http://science.nasa.gov/headlines/y2...dec_saturn.htm

Saturn Rings in the New Year
NASA Science News
December 12, 2003

Lovely Saturn is going to have a close encounter with Earth this year on
New Year's Eve.

Dec. 12, 2003: When the clock strikes midnight on Dec. 31st, heralding the
start of 2004, dash outside and look up. Directly overhead you'll see
a yellow
star outshining the others around it. That star is a planet: Saturn, having its
closest encounter with Earth for the next 29 years.


What are the odds that this will be misinterpreted as meaning this is
the _only_ chance to see Saturn? (As happened with Mars earlier this
year)
But if it's clear, it won't be the first time I've celebrated the New
Year by looking at a planet.
--
Rabbit arithmetic - 1 plus 1 equals 10
Remove spam and invalid from address to reply.
  #4  
Old December 13th 03, 10:22 PM
Mike Simmons
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Default Saturn Rings in the New Year

Jonathan Silverlight wrote:

In message , Ron Baalke
writes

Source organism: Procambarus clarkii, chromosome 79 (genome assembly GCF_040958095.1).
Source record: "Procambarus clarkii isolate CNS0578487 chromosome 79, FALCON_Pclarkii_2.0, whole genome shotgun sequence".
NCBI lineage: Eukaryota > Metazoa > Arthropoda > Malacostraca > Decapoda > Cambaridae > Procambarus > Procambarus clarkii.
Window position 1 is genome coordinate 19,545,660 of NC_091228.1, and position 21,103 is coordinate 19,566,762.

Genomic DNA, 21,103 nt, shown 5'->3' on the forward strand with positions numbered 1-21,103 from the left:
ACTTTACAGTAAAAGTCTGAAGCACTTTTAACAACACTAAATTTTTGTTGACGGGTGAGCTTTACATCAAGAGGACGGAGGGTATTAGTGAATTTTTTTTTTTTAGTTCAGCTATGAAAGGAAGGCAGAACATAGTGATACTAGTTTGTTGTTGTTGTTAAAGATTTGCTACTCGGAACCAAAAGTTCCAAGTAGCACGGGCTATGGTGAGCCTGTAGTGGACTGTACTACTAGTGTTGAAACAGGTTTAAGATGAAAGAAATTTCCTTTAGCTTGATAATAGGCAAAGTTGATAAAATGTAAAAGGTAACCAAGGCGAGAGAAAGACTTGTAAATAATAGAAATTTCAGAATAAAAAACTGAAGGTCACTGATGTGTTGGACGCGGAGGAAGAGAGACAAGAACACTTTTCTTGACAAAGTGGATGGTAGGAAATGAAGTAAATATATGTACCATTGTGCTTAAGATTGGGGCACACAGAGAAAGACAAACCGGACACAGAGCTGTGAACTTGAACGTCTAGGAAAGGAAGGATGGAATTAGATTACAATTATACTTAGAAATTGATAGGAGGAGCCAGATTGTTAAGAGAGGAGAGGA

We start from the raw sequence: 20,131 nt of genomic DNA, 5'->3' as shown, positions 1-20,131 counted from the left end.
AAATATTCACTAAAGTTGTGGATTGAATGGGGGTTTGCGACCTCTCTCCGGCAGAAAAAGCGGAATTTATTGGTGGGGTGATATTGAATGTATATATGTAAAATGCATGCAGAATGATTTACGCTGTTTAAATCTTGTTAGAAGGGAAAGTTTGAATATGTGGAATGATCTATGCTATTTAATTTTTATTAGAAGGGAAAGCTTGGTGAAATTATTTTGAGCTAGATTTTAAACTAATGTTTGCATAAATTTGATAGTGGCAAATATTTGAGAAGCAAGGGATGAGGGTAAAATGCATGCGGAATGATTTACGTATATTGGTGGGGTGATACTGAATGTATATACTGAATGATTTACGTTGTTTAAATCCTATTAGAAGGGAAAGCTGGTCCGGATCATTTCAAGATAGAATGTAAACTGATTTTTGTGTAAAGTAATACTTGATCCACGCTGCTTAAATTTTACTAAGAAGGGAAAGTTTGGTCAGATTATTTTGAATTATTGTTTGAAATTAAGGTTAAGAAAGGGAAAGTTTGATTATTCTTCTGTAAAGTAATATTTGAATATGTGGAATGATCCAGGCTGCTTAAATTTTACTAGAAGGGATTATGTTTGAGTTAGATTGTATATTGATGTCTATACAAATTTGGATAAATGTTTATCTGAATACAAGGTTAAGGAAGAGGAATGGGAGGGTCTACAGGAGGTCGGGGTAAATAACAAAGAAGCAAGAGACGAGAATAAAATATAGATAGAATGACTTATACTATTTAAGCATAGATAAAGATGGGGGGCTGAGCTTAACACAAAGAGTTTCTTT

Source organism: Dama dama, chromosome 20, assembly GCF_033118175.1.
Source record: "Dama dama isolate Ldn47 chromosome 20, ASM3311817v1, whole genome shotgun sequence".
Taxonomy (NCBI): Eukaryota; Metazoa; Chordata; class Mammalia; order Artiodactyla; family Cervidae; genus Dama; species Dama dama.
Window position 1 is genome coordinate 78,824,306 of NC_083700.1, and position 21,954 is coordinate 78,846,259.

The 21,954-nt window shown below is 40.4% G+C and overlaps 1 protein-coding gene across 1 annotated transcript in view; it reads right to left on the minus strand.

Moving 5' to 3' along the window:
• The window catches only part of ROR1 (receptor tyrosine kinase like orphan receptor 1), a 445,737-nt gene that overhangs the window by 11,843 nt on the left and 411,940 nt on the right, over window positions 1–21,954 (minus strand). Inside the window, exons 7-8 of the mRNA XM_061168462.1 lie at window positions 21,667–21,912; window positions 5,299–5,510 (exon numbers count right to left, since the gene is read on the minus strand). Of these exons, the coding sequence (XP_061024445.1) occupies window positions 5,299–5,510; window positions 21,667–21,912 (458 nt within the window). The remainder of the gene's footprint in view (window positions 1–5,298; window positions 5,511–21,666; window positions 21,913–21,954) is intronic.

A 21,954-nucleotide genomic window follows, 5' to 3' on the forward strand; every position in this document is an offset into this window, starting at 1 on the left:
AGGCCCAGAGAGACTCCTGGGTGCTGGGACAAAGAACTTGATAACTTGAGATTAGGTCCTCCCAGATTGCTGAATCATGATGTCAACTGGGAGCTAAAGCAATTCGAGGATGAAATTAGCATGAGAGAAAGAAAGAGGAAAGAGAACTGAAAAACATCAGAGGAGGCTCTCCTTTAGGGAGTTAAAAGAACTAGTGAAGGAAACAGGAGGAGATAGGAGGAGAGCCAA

http://science.nasa.gov/headlines/y2...dec_saturn.htm

Saturn Rings in the New Year
NASA Science News
December 12, 2003

Lovely Saturn is going to have a close encounter with Earth this year on
New Year's Eve.

Dec. 12, 2003: When the clock strikes midnight on Dec. 31st, heralding the
start of 2004, dash outside and look up. Directly overhead you'll see
a yellow
star outshining the others around it. That star is a planet: Saturn, having its
closest encounter with Earth for the next 29 years.


What are the odds that this will be misinterpreted as meaning this is
the _only_ chance to see Saturn? (As happened with Mars earlier this
year)
But if it's clear, it won't be the first time I've celebrated the New
Year by looking at a planet.


That was my immediate concern on seeing this, Jonathan. I'm certain
that's just what will happen. I've seen it with such announcements
about Mars and other planets over the years. For example, many more
people wanted to see Mars on the night of opposition this year than any
other night. Now they're (whoever "they" are this time) that Saturn can
be seen "When the clock strikes midnight on Dec. 31st" and suggest that
people "dash outside and look up." Nowhere in the article does it say
that Saturn can be seen as essentially identical before and after New
Year's Eve. It even notes at the end that the mysteries of Saturn are
"worth pondering this New Year's Eve. At the stroke of midnight. Looking
up at a world of mystery." While the rest of the article is excellent
-- with lots of great information that's well presented -- I think they
should have expanded a bit on their opening paragraph and provided a bit
more about seeing Saturn for oneself at other times.

Mike Simmons